In U.S. ardour against Iran, India has become an inadvertent casualty: Ashley Tellis
Ashley Tellis said if the US government does not make some hare decisions, it may lose India on issues of graver importance Tellis is a Senior Fellow of the Washington based Carnegie Endowment for International Peace and also a former US diplomat
Ashley Tellis said if the US government does not make some hare decisions, it may lose India on issues of graver importance. Tellis is a Senior Fellow of the Washington based Carnegie Endowment for International Peace and also a former U.S. diplomat. He says that India often became a casualty of policies directed against others. The Iran problem today is an echo of that older problem. In my view, this administration has an unfortunate obsession with Iran and is firing on all cylinders to constrict Iran. But the Iranian behaviour has been deeply problematic.
Replying to what gives him hope that waivers or carve-outs will happen, he said, “The administration has not yet come to the point when it has had make hard choices. I’m not surprised by the tough language because it is the natural consequence if the administration’s standard policy, it will have to make some difficult decisions, including some pertaining to our allies.”
Speaking about whether India is closer to being sanctioned over Russian trade he expressed his views that, “I think these Indian actions have unsettled many in Washington because they are viewed as a conscious Indian effort at recalibrating ties with the U.S. My personal reading is somewhat different. I see these as a tactical adjustment, partly in the context of India's own electoral calendar. Going into what looks like a tough election, PM Modi cannot afford new crises on his frontiers.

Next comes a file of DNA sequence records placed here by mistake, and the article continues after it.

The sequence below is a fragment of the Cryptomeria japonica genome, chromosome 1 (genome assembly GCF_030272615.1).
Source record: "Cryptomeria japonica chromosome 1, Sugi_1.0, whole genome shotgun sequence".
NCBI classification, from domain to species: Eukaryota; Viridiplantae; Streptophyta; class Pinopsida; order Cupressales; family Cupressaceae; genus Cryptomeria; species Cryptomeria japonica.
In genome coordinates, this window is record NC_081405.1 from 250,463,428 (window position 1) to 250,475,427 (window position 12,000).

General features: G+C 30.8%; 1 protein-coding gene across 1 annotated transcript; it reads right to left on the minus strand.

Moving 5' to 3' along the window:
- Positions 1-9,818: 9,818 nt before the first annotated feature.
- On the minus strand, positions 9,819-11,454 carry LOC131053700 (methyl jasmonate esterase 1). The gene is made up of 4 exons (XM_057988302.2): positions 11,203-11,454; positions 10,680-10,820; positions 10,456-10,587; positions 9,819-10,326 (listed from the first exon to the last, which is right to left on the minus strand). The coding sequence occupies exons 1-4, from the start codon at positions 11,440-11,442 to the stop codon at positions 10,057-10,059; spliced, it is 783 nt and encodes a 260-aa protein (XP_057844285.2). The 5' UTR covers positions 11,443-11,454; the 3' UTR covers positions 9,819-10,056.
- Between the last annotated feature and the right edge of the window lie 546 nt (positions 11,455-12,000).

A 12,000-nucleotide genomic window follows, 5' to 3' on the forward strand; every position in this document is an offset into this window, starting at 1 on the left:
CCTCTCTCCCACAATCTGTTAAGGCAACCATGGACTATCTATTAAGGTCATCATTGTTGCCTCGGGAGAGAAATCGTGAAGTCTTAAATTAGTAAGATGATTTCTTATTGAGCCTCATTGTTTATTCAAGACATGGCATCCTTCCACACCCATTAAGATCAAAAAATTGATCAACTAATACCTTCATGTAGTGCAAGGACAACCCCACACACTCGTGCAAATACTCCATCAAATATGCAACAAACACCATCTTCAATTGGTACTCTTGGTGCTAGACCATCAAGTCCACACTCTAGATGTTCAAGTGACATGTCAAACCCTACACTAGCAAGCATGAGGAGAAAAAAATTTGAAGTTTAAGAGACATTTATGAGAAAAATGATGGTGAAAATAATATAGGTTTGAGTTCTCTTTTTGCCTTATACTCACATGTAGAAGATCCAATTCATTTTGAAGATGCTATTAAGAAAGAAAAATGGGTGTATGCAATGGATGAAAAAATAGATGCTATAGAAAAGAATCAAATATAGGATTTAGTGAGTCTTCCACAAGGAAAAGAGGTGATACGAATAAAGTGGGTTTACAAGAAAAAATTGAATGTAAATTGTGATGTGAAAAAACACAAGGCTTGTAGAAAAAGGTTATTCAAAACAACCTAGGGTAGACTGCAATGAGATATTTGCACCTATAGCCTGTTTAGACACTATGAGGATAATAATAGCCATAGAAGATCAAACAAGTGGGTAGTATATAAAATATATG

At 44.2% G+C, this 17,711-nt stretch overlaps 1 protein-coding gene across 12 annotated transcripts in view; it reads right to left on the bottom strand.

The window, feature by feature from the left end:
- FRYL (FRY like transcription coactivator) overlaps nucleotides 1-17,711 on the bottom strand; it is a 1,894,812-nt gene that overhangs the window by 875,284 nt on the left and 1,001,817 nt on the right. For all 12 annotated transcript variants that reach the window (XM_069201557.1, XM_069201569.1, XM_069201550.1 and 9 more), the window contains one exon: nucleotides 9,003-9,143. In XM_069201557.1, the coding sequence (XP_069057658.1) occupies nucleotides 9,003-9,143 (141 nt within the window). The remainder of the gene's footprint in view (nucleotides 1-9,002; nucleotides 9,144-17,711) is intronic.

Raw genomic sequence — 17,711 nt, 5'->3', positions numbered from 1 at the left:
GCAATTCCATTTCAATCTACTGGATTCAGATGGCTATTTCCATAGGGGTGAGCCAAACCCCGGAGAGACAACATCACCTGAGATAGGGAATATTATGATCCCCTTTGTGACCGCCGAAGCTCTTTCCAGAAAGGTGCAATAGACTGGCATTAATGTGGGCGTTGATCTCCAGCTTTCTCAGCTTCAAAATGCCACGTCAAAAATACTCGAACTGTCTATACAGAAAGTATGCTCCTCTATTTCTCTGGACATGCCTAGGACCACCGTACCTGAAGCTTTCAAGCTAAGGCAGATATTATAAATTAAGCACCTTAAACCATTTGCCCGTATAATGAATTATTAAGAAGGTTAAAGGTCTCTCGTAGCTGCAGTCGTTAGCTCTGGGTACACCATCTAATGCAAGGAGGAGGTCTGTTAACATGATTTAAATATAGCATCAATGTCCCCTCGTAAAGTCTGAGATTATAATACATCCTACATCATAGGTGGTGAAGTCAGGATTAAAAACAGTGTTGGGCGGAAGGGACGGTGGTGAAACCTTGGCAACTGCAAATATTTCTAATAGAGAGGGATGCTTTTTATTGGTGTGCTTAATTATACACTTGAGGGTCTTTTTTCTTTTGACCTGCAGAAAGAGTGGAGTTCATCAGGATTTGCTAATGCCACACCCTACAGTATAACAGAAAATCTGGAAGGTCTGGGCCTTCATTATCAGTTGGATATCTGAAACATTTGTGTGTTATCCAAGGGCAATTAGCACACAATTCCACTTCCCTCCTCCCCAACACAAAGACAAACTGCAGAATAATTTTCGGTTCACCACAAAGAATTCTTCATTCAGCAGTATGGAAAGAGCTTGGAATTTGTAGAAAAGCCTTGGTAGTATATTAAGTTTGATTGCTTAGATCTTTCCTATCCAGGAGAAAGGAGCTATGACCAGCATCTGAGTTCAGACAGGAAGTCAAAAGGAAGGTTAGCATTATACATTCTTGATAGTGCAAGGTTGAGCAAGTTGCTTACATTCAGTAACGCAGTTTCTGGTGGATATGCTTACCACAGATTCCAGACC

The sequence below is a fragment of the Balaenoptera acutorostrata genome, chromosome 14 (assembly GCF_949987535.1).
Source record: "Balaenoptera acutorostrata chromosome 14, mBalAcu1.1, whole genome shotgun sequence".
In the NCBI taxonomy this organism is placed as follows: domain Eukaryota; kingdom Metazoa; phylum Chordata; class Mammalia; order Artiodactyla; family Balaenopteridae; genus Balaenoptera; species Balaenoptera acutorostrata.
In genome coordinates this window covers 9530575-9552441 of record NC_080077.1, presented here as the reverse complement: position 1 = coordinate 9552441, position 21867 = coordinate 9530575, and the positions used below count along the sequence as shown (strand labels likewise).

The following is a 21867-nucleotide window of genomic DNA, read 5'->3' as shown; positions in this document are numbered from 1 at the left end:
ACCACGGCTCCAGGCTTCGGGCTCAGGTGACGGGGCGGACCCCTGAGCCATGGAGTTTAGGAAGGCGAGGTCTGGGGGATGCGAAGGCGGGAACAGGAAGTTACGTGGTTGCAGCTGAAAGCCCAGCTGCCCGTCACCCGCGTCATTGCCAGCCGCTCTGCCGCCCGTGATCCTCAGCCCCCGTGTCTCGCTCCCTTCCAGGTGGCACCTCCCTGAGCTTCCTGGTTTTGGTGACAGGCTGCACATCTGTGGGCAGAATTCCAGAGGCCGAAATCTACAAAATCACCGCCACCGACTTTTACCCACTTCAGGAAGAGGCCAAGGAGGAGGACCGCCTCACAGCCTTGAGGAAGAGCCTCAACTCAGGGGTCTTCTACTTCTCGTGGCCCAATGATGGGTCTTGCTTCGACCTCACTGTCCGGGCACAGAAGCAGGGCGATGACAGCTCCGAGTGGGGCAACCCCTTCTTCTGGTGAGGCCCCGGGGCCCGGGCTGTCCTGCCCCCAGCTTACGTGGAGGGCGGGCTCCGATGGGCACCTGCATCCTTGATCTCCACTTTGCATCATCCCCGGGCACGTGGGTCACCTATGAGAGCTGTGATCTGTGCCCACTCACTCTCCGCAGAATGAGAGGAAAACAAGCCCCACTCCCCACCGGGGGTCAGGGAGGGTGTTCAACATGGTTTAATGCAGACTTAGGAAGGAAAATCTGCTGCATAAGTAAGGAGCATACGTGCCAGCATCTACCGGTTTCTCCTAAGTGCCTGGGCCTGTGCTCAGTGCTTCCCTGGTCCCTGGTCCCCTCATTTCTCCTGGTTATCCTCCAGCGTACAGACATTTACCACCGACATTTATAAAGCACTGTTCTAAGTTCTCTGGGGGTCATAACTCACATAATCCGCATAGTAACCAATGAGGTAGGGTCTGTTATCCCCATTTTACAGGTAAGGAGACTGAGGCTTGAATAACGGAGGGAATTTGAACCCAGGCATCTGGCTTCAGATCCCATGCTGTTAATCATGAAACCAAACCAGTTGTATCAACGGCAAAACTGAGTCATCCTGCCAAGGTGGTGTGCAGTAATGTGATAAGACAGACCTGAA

On being asked whether India has made a strategic shift, he replied, “ I don’t think India has made any fundamental strategic shift against the United States. Polygamous strategic partnerships have been the norm since the Cold war and will be the norm going forward. Not even China with its assertive behaviour has managed to catalyse a unified military alliance itself.
He shared views on Modi and Trump meeting to take ties out if this situation saying, “I think it is extremely important, especially with a leader like Trump. He is not an abstract theorist with a geopolitical strategy in the way that Bush or Obama were comfortable with geopolitics. With him, everything is personalised, so I hope there are opportunities for PM Modi and president Trump to meet. India can certainly charm anyone with pageantry and hospitality.